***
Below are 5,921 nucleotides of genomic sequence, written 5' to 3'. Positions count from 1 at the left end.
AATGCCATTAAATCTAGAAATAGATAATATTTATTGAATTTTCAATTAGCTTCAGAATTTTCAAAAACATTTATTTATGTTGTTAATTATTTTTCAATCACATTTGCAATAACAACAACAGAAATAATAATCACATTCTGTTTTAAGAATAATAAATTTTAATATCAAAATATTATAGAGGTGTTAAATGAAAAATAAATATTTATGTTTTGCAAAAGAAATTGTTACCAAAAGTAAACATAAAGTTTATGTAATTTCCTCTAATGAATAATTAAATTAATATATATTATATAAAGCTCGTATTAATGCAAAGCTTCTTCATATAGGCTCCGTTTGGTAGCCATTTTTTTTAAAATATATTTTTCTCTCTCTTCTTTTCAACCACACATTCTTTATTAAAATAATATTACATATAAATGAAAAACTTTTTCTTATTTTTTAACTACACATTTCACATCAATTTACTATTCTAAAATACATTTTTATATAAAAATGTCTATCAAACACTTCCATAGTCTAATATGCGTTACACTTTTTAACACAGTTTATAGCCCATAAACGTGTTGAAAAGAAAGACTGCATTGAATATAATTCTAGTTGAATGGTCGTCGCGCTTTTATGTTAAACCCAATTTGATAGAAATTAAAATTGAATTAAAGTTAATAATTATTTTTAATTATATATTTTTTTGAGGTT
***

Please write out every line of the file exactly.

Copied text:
Below are 5,921 nucleotides of genomic sequence, written 5' to 3'. Positions count from 1 at the left end.
AATGCCATTAAATCTAGAAATAGATAATATTTATTGAATTTTCAATTAGCTTCAGAATTTTCAAAAACATTTATTTATGTTGTTAATTATTTTTCAATCACATTTGCAATAACAACAACAGAAATAATAATCACATTCTGTTTTAAGAATAATAAATTTTAATATCAAAATATTATAGAGGTGTTAAATGAAAAATAAATATTTATGTTTTGCAAAAGAAATTGTTACCAAAAGTAAACATAAAGTTTATGTAATTTCCTCTAATGAATAATTAAATTAATATATATTATATAAAGCTCGTATTAATGCAAAGCTTCTTCATATAGGCTCCGTTTGGTAGCCATTTTTTTTAAAATATATTTTTCTCTCTCTTCTTTTCAACCACACATTCTTTATTAAAATAATATTACATATAAATGAAAAACTTTTTCTTATTTTTTAACTACACATTTCACATCAATTTACTATTCTAAAATACATTTTTATATAAAAATGTCTATCAAACACTTCCATAGTCTAATATGCGTTACACTTTTTAACACAGTTTATAGCCCATAAACGTGTTGAAAAGAAAGACTGCATTGAATATAATTCTAGTTGAATGGTCGTCGCGCTTTTATGTTAAACCCAATTTGATAGAAATTAAAATTGAATTAAAGTTAATAATTATTTTTAATTATATATTTTTTTGAGGTT